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Gur Panth Parkash

Gur Panth Parkash
by Rattan Singh Bhangoo
Translated by
Prof Kulwant Singh



Operation Blue Star and After: An Eyewitness Account

A Review by Hardev Singh Virk

Author & Publisher: Brig. Onkar Singh Goraya (Retd.)
Price: Rs. 350 (India), US $29.99 (Rest of the World);
Pages: 200 (Paperback)

Operation Blue Star (OBS) happened in June 1984 and its description has been written about by many authors during the last 30 years. Out of nearly a dozen authors who wrote about it, two belong to the Indian Army. Lt General K S Brar, who led the attack on Akal Takhat, has written his version under the title: “Operation Blue Star: The True Story”. Most of the Sikhs believe that it is a biased view to justify the army action. The new title published by Brigadier Goraya is also an eyewitness account of Operation Blue Star, as the author himself was involved in it as an administrator before and after Operation Blue Star.

Kanwar Sandhu (Managing Editor, Day and Night TV earlier and an Executive Editor of The Tribune now) in his foreword to the Book has rightly said that most of the authors who wrote about Operation Blue Star have presented ringside view of Operation Blue Star but Brig. Goraya has presented an eyewitness account of events unfolding before and after the operation. In my opinion, author of the book under review has taken pains to present a correct version based on his personal experience and critical analysis of the events leading to Operation Blue Star. The author justifies his claim by telling his readers that he is an atheist and unbiased towards religion, which generally clouds our judgement.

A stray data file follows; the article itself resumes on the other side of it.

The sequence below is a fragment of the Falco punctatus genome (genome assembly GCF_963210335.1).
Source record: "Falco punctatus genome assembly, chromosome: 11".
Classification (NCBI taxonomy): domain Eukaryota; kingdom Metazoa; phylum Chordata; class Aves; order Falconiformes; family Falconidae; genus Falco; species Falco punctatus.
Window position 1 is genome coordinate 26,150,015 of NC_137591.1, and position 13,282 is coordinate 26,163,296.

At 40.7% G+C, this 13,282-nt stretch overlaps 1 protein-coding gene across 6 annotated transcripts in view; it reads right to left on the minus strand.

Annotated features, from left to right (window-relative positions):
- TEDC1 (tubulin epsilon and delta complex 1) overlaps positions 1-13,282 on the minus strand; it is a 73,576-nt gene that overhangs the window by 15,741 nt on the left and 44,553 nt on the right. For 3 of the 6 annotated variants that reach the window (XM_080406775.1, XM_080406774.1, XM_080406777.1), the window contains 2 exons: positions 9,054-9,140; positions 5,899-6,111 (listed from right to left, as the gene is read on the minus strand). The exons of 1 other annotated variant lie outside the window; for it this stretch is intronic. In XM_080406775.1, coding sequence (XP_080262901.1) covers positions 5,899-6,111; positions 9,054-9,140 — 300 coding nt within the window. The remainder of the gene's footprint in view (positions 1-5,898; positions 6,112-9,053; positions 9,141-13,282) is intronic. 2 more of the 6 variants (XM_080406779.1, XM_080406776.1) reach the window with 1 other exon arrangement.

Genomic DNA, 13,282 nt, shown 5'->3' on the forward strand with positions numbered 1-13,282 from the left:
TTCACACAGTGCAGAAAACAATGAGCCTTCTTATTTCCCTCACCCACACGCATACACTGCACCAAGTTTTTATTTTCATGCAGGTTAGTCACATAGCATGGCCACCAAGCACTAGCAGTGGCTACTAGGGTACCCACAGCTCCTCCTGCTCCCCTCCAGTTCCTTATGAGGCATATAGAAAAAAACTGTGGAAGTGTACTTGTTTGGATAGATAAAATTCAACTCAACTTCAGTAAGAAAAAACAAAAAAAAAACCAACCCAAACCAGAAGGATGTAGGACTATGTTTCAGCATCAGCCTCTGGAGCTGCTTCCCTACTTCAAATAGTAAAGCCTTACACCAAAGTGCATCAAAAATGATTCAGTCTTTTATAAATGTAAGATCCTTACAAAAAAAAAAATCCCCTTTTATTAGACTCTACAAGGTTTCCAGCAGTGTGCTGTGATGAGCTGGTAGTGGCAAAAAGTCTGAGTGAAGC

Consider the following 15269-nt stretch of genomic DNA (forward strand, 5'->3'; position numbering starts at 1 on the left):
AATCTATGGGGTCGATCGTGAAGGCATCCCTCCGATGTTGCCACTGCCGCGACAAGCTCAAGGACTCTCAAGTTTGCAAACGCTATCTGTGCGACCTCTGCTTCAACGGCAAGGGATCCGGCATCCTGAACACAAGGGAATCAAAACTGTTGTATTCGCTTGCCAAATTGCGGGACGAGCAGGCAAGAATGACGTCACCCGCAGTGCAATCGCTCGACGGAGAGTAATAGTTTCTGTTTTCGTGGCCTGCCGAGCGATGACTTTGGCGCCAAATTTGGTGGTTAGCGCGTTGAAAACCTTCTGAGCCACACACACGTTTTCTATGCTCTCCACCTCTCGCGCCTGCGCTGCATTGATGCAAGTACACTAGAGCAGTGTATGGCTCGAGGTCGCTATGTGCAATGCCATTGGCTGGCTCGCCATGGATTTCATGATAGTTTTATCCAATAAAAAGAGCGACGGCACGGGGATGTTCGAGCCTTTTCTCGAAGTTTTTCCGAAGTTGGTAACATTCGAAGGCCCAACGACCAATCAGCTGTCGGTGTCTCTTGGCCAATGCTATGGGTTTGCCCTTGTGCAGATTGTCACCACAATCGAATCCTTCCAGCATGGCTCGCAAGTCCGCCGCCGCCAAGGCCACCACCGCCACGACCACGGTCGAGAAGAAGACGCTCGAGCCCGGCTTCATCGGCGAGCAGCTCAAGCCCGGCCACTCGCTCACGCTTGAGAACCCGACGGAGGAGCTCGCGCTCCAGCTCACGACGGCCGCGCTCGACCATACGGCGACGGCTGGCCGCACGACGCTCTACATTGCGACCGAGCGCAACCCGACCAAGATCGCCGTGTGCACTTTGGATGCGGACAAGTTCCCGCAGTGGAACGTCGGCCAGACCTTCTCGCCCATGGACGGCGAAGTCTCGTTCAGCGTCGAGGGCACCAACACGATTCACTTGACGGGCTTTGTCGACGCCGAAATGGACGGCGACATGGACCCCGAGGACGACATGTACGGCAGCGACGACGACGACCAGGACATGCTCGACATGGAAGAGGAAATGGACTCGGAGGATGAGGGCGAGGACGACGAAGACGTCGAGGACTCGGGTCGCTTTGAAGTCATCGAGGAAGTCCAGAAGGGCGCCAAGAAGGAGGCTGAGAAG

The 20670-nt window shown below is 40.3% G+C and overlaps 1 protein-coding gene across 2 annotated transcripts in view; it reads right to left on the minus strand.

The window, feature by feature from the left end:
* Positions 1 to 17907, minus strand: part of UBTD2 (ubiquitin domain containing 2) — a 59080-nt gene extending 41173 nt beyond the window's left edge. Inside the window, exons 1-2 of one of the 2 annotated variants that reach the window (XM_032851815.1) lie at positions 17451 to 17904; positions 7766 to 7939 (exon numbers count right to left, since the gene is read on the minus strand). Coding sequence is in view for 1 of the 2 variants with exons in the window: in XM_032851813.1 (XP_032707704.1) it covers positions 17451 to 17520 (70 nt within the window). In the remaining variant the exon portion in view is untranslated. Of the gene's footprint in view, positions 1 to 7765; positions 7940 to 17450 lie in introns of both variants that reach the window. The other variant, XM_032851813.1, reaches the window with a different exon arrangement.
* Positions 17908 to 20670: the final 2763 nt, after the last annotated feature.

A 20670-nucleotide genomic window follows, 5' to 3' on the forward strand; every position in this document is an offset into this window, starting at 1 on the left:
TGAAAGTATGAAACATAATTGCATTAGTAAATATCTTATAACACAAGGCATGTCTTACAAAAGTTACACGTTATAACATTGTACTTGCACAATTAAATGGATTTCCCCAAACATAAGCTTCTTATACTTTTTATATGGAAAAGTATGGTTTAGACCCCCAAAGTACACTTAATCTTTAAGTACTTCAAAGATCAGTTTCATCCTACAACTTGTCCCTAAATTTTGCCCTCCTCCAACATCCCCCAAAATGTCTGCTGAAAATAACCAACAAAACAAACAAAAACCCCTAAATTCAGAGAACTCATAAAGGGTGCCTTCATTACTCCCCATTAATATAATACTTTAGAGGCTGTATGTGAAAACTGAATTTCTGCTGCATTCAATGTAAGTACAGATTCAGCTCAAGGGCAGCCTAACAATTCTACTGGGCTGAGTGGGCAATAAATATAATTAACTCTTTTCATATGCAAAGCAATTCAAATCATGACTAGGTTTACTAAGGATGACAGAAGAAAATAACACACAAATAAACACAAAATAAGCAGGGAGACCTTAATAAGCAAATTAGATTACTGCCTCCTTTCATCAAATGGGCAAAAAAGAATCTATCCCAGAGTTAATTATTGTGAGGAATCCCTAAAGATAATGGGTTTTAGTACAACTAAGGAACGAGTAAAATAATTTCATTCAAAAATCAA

In Chapter 1, the author has given an overview of various events which culminated into Operation Blue Star. For example, he gives a brief account of Nirankari-Sikh clash in Amritsar (1978); murder of Lala Jagat Narain (1981); rise of Jarnail Singh Bhindranwale and his arrest at Mehta Chowk, and reign of terror let lose in Punjab. The author is unsparing in his criticism of Bhindranwale running a parallel government. But he also praises Bhindranwale for his spotless image as a person, devoid of corruption and free of hunger for worldly possessions, unlike many other religious and political leaders in Punjab.

The second chapter gives a vivid account of fortifications of Darbar Sahib Complex and the role played by General (retd) Shabeg Singh, who gave unstinted support to Bhindranwale before and during army attack. Chapter 3 focusses on the divide between the two Sants, Harchand Singh Longowal and Jarnail Singh Bhindranwale. Both were at daggers drawn playing games to show one upmanship over the other. The author blames the Akal Takhat Jathedar, who failed to act and allowed Bhindranwale to defile the sanctity of the Akal Takhat by fortifying it and taking up residence within its holy precincts.